If you grew up in an environment where curiosity was encouraged, chances are that the sense of discovery will follow you wherever you go.
Why we often feel paralized by musical text?
Why the darkest hour is before the dawn?
Why just one sentence can make us feel happy again?
If, on the other hand, your childhood was surrounded with the duty of obedience, it's no wonder that you feel indifferent to many wonderful things in life.
I don't care.
These things never happen (not to me in any case).
I can't change anything.
But even then sometimes curiosity gets an upper hand and you start asking questions like these:
Why my progress seems so slow?
Why can't I dream yet?
But then your background of obedience comes up and you start feeling guilty for asking these questions, guilty for wondering.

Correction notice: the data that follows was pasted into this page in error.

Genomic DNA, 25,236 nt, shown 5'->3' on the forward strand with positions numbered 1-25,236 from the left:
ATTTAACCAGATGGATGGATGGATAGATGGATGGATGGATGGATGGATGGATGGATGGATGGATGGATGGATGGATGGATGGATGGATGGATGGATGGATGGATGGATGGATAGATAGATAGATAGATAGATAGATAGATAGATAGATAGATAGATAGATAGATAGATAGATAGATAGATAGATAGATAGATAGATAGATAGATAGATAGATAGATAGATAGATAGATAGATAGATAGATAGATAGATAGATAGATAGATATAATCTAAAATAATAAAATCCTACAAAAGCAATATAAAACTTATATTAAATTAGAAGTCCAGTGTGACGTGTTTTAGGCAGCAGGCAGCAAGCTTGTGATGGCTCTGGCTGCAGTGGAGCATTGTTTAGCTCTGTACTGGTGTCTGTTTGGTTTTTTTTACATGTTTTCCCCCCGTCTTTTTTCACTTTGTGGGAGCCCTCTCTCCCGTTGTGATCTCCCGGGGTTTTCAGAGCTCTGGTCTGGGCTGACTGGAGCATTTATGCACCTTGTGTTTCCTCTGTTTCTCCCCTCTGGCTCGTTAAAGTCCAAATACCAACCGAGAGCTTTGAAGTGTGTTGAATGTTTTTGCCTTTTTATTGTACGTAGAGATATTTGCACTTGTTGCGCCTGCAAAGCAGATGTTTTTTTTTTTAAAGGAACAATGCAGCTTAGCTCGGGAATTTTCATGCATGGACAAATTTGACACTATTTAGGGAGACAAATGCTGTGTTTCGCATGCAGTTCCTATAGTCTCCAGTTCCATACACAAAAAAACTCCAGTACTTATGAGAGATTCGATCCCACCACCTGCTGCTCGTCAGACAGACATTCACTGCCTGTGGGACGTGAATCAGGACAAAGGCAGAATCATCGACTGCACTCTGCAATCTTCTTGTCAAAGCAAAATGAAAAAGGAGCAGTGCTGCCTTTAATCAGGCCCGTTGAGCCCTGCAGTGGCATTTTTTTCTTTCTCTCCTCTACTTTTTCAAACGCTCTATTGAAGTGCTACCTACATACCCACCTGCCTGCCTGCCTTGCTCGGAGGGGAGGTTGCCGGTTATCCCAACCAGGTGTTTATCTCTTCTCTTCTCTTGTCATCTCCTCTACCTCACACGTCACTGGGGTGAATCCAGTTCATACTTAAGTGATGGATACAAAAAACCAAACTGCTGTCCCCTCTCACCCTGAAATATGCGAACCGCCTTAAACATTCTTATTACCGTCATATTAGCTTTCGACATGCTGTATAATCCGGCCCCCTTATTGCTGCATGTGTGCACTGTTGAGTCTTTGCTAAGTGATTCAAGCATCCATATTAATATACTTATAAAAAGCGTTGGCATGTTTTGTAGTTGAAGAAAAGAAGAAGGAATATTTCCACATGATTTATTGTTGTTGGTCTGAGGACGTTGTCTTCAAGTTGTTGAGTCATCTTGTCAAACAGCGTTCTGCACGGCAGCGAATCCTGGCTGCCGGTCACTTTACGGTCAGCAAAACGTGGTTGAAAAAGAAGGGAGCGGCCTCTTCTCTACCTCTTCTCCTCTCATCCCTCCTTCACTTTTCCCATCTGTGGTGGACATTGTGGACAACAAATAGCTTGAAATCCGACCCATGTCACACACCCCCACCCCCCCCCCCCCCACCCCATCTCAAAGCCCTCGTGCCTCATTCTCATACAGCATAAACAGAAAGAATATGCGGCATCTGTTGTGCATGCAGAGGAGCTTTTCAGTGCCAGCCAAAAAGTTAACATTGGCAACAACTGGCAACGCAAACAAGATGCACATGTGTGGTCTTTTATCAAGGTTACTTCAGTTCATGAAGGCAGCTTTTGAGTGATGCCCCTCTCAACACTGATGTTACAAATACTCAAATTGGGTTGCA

I'm sorry, that was a stupid question.
It doesn't have to be this way regardless of your past experiences, regardless of your childhood.
Curiosity is a choice. Go ahead and ask. Raising questions is more important than getting answers.
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Drs. Vidas Pinkevicius and Ausra Motuzaite-Pinkeviciene
Organists of Vilnius University , creators of Secrets of Organ Playing.
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Don't have an organ at home?
Download paper manuals and pedals, print them out, cut the white spaces, tape the sheets together and you'll be ready to practice anywhere where is a desk and floor. Make sure you have a higher chair.